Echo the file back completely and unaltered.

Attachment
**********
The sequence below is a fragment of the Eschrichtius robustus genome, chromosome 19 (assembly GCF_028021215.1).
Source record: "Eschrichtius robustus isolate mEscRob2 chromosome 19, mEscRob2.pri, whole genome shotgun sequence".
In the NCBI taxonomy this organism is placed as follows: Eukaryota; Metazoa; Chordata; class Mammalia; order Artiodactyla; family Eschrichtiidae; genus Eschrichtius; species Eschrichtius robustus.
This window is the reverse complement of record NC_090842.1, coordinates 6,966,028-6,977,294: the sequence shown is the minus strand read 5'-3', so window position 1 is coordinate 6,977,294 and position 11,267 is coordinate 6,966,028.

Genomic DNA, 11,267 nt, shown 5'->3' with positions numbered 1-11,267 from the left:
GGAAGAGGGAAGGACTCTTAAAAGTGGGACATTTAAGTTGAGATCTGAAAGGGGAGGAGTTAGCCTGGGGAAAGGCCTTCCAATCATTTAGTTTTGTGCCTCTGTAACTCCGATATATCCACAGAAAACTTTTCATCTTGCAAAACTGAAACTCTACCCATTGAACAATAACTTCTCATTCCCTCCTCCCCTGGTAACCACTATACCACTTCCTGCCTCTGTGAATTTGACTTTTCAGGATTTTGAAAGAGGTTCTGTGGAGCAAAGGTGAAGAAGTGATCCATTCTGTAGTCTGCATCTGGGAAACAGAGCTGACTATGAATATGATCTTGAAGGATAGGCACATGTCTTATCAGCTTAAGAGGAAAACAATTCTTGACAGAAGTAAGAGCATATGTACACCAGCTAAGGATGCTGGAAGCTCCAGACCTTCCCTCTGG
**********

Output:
The sequence below is a fragment of the Eschrichtius robustus genome, chromosome 19 (assembly GCF_028021215.1).
Source record: "Eschrichtius robustus isolate mEscRob2 chromosome 19, mEscRob2.pri, whole genome shotgun sequence".
In the NCBI taxonomy this organism is placed as follows: Eukaryota; Metazoa; Chordata; class Mammalia; order Artiodactyla; family Eschrichtiidae; genus Eschrichtius; species Eschrichtius robustus.
This window is the reverse complement of record NC_090842.1, coordinates 6,966,028-6,977,294: the sequence shown is the minus strand read 5'-3', so window position 1 is coordinate 6,977,294 and position 11,267 is coordinate 6,966,028.

Genomic DNA, 11,267 nt, shown 5'->3' with positions numbered 1-11,267 from the left:
GGAAGAGGGAAGGACTCTTAAAAGTGGGACATTTAAGTTGAGATCTGAAAGGGGAGGAGTTAGCCTGGGGAAAGGCCTTCCAATCATTTAGTTTTGTGCCTCTGTAACTCCGATATATCCACAGAAAACTTTTCATCTTGCAAAACTGAAACTCTACCCATTGAACAATAACTTCTCATTCCCTCCTCCCCTGGTAACCACTATACCACTTCCTGCCTCTGTGAATTTGACTTTTCAGGATTTTGAAAGAGGTTCTGTGGAGCAAAGGTGAAGAAGTGATCCATTCTGTAGTCTGCATCTGGGAAACAGAGCTGACTATGAATATGATCTTGAAGGATAGGCACATGTCTTATCAGCTTAAGAGGAAAACAATTCTTGACAGAAGTAAGAGCATATGTACACCAGCTAAGGATGCTGGAAGCTCCAGACCTTCCCTCTGG